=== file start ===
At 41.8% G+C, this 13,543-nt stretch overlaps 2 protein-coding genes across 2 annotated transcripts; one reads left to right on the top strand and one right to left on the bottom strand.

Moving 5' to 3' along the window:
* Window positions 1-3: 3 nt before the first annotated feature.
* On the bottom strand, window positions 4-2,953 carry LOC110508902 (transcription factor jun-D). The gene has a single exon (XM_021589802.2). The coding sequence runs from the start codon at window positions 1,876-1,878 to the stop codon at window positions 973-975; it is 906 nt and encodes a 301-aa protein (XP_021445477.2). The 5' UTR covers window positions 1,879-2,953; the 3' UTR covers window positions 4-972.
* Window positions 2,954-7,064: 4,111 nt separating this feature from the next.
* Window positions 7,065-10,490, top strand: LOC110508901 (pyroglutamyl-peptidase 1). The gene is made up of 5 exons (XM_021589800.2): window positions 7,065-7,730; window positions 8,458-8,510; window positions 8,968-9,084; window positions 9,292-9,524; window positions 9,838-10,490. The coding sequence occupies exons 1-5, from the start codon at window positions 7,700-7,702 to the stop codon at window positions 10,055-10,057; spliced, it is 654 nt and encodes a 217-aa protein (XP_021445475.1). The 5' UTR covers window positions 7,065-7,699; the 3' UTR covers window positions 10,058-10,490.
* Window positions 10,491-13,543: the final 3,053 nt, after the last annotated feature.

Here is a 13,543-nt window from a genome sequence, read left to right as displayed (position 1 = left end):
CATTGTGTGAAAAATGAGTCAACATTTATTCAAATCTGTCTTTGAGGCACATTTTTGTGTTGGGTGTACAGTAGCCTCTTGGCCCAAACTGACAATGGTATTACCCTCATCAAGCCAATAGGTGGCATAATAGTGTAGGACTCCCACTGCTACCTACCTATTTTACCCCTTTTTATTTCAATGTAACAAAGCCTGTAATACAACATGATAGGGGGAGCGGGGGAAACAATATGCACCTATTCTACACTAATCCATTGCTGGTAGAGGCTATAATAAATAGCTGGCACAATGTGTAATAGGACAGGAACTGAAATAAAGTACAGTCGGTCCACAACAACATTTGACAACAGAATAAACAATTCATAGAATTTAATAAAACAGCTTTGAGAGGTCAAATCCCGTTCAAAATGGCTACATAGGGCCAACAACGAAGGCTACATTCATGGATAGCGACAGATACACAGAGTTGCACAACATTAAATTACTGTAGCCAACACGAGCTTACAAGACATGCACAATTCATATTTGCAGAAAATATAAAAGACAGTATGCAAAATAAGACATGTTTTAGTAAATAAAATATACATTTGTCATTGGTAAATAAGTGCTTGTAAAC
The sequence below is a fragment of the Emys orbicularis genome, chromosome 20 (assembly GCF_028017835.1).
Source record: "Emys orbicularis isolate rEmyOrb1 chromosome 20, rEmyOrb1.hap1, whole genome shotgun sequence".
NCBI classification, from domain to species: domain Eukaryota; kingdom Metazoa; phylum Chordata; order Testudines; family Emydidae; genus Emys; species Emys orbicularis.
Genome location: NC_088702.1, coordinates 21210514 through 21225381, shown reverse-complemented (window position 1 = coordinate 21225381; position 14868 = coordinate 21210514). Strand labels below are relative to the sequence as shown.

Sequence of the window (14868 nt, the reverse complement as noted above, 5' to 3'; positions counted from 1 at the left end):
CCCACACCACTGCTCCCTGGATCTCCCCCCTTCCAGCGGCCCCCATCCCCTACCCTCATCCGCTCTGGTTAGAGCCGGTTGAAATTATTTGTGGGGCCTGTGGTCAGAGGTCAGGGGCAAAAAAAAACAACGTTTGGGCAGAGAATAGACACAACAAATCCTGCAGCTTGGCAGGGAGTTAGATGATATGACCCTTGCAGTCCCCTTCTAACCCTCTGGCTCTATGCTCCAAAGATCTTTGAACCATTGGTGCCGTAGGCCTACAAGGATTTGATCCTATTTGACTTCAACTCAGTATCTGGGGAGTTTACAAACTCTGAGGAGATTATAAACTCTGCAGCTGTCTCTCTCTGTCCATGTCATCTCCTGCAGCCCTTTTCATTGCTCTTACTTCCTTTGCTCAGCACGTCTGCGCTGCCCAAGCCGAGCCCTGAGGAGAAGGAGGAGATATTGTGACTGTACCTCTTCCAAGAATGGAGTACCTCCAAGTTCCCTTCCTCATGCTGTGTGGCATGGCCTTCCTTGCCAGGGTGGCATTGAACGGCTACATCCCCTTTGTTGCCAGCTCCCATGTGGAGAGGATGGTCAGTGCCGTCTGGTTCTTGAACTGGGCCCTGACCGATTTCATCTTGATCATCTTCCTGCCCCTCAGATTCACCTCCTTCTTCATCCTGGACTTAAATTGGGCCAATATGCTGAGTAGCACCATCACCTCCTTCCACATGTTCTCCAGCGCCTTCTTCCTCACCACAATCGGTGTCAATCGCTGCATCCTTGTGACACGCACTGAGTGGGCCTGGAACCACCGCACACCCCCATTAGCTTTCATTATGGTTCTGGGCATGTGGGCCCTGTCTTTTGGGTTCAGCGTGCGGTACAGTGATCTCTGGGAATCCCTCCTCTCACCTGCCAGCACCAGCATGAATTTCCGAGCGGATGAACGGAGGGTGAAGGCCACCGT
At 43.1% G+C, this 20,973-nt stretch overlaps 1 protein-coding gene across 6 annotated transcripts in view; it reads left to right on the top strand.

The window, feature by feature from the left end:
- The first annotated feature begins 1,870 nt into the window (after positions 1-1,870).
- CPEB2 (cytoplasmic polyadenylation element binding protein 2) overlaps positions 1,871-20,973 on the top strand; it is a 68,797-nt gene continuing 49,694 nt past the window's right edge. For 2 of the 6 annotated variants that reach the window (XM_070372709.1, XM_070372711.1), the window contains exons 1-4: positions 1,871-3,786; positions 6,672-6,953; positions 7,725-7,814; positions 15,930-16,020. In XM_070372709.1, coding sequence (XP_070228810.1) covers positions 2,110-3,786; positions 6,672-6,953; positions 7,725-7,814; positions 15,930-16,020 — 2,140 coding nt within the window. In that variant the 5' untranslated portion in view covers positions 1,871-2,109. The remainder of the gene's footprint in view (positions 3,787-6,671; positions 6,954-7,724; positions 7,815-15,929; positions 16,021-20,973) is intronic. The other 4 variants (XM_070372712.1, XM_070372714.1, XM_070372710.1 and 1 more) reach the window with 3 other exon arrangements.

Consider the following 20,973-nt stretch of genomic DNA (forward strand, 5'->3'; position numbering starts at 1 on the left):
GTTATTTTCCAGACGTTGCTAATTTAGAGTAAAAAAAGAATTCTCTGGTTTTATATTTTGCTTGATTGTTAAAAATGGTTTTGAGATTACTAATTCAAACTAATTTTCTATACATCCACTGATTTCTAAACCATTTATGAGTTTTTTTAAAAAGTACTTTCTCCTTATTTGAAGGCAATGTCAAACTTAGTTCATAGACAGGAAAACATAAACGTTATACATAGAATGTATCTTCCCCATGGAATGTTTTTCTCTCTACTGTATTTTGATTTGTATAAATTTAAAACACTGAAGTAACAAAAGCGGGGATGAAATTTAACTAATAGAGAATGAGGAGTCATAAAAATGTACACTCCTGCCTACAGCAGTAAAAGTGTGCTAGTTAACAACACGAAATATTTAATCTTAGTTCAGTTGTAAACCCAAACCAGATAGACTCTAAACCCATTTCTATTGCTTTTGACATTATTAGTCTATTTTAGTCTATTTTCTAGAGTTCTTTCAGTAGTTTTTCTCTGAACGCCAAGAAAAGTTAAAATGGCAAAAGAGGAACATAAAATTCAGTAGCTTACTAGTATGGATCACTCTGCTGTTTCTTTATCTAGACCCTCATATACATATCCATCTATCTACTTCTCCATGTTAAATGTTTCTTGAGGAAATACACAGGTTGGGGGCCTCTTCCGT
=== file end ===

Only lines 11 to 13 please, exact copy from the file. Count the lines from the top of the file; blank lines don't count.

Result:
Source record: "Emys orbicularis isolate rEmyOrb1 chromosome 20, rEmyOrb1.hap1, whole genome shotgun sequence".
NCBI classification, from domain to species: domain Eukaryota; kingdom Metazoa; phylum Chordata; order Testudines; family Emydidae; genus Emys; species Emys orbicularis.
Genome location: NC_088702.1, coordinates 21210514 through 21225381, shown reverse-complemented (window position 1 = coordinate 21225381; position 14868 = coordinate 21210514). Strand labels below are relative to the sequence as shown.